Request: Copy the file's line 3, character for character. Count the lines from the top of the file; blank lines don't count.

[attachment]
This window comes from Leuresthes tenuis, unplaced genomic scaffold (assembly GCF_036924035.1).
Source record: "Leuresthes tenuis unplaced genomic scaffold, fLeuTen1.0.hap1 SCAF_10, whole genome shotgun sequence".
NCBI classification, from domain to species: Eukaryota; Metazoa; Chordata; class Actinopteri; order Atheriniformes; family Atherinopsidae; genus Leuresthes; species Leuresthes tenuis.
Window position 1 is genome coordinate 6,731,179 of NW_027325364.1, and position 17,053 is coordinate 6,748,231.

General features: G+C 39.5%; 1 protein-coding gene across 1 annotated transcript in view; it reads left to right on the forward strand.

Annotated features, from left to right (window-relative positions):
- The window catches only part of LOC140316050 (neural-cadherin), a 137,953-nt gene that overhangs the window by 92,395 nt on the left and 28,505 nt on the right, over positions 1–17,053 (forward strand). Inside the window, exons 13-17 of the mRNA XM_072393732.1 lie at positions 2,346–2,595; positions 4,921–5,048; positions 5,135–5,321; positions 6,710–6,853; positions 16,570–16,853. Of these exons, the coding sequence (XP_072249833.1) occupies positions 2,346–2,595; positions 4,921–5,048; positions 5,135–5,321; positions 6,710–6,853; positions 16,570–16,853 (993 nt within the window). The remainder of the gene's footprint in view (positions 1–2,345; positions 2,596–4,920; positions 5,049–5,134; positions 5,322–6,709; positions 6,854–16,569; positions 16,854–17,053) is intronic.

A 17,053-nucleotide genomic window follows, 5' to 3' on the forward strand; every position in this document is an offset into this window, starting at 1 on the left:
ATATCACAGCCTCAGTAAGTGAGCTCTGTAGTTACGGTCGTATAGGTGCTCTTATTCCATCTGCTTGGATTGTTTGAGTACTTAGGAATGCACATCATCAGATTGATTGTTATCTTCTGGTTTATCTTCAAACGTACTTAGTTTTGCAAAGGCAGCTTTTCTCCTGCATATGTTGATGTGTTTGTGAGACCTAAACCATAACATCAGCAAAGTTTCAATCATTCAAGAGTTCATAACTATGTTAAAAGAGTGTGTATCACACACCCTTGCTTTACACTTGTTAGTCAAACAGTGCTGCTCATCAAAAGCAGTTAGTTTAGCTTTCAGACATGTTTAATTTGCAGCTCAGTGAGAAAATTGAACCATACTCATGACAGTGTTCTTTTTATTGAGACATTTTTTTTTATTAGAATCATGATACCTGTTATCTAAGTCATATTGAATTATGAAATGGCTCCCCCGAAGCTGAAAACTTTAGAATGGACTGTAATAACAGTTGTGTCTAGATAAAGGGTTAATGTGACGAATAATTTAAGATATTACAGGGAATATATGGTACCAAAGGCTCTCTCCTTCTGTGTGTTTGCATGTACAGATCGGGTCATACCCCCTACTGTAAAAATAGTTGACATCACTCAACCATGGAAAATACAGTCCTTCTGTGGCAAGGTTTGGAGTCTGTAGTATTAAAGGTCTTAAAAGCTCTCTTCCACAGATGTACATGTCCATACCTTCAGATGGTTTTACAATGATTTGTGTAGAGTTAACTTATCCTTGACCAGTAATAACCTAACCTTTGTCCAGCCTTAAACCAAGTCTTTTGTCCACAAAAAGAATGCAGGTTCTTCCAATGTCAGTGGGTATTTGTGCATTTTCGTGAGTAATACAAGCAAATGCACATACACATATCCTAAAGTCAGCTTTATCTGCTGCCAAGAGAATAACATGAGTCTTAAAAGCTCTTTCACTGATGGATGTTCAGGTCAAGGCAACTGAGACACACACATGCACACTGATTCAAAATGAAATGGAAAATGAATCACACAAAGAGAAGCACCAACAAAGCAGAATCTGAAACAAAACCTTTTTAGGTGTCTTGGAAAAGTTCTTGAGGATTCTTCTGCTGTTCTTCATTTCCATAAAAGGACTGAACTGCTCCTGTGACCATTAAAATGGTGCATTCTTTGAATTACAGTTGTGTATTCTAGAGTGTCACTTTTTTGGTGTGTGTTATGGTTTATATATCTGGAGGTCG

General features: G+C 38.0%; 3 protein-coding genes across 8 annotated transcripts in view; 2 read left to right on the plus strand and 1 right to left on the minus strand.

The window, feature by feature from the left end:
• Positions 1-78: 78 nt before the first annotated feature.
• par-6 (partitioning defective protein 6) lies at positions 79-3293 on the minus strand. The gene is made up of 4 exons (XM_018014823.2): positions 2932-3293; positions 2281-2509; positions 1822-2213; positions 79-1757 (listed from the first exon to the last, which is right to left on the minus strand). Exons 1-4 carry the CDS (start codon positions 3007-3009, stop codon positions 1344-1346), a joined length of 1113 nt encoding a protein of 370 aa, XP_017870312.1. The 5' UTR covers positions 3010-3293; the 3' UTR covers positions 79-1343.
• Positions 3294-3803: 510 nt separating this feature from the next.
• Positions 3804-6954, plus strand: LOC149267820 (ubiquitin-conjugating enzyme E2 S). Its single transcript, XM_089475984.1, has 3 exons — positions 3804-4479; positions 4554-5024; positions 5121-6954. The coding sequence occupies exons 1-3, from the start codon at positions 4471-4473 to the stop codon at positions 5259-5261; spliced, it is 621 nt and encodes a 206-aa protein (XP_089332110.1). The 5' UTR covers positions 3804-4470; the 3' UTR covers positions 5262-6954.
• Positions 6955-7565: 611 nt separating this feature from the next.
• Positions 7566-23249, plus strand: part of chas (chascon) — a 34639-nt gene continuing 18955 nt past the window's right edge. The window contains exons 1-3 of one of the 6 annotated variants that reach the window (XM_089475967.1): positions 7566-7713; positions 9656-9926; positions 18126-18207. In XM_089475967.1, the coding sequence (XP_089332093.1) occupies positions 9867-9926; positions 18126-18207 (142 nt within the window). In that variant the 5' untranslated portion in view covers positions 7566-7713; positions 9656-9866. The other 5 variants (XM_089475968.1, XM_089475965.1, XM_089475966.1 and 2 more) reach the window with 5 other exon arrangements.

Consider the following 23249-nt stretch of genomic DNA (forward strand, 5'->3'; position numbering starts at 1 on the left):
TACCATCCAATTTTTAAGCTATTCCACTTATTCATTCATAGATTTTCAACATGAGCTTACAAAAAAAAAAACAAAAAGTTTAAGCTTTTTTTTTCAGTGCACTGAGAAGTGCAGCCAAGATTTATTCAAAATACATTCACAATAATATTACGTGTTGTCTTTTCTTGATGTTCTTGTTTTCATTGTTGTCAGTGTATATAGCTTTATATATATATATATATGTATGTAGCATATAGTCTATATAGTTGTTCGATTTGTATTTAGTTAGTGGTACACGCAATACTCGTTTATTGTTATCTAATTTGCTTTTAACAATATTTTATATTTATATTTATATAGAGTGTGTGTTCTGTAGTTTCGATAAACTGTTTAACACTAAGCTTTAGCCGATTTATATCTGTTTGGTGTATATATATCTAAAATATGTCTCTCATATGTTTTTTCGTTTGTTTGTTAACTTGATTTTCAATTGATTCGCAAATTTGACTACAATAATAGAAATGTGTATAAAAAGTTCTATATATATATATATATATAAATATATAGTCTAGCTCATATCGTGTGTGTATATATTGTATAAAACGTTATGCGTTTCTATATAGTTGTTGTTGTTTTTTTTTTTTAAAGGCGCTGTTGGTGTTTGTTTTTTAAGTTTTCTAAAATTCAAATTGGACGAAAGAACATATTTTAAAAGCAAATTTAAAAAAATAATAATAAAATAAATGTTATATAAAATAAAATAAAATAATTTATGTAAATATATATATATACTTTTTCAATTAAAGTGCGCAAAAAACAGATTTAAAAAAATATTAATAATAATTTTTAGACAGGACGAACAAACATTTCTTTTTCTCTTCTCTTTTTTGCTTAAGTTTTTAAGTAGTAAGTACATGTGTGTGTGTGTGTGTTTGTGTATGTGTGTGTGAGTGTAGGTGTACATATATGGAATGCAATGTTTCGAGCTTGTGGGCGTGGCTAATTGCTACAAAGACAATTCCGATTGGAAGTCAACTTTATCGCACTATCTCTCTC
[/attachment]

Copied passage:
NCBI classification, from domain to species: Eukaryota; Metazoa; Chordata; class Actinopteri; order Atheriniformes; family Atherinopsidae; genus Leuresthes; species Leuresthes tenuis.